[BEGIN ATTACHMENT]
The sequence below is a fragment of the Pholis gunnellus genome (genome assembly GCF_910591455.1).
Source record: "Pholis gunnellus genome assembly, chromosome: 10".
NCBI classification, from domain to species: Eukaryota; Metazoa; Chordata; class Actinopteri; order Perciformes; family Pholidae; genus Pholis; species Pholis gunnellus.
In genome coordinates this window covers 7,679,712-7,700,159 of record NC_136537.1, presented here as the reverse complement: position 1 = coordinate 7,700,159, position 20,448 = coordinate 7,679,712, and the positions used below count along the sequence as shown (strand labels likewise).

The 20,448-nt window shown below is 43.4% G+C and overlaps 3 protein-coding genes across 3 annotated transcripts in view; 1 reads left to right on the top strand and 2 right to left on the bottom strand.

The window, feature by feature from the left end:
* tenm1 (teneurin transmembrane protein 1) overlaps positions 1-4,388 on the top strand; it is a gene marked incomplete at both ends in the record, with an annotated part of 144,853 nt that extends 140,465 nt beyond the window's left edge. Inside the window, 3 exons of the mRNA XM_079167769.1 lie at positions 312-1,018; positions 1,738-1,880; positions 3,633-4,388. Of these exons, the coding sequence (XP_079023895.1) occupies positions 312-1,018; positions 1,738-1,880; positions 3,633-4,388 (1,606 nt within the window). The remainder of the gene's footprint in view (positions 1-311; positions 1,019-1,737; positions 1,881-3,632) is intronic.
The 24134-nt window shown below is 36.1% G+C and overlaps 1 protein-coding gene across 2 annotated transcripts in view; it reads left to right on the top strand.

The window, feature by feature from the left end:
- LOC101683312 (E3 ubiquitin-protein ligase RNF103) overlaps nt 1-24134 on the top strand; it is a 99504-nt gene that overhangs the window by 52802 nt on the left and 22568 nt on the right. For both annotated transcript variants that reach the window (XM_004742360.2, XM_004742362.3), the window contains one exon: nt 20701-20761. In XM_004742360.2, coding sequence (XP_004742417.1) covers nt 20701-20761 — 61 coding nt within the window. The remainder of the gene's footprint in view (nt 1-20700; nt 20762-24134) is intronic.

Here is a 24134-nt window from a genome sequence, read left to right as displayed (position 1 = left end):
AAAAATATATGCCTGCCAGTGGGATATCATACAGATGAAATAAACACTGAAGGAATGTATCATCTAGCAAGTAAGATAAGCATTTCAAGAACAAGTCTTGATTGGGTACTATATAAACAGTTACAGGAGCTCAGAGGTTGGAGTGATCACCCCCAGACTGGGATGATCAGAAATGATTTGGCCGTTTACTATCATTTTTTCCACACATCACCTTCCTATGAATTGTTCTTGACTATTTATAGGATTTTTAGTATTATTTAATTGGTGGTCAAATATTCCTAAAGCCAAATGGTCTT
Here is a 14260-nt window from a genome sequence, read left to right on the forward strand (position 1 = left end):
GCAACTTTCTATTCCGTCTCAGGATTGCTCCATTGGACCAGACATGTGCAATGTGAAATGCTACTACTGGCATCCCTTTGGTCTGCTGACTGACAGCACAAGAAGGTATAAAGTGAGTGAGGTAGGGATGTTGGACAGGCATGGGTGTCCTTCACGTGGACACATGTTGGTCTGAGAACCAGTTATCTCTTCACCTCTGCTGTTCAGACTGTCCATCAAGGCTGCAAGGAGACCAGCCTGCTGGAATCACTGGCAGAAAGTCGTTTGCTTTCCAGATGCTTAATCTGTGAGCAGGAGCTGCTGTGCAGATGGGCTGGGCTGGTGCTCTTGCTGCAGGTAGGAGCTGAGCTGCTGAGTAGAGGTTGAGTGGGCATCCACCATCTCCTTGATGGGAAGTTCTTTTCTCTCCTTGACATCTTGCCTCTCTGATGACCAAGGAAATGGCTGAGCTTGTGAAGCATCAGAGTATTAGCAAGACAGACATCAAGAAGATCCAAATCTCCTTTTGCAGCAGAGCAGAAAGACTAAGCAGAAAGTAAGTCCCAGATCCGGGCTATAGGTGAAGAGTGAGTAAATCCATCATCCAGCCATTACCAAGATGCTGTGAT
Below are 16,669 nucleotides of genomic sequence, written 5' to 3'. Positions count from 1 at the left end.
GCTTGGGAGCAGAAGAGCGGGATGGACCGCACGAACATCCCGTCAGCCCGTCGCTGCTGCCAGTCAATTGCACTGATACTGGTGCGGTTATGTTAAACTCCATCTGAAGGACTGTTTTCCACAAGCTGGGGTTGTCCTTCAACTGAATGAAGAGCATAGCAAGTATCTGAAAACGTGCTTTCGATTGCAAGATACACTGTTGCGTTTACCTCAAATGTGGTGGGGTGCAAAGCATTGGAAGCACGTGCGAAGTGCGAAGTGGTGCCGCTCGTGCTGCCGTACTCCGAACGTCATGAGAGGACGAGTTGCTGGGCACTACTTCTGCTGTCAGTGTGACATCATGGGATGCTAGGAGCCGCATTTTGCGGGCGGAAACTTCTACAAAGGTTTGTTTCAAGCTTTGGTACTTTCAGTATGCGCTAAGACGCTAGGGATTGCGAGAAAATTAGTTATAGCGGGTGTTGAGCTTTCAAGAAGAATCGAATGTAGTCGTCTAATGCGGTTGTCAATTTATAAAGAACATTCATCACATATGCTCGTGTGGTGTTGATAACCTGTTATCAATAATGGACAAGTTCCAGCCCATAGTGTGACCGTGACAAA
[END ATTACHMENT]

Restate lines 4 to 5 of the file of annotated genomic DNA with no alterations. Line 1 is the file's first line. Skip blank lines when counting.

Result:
In genome coordinates this window covers 7,679,712-7,700,159 of record NC_136537.1, presented here as the reverse complement: position 1 = coordinate 7,700,159, position 20,448 = coordinate 7,679,712, and the positions used below count along the sequence as shown (strand labels likewise).

The 20,448-nt window shown below is 43.4% G+C and overlaps 3 protein-coding genes across 3 annotated transcripts in view; 1 reads left to right on the top strand and 2 right to left on the bottom strand.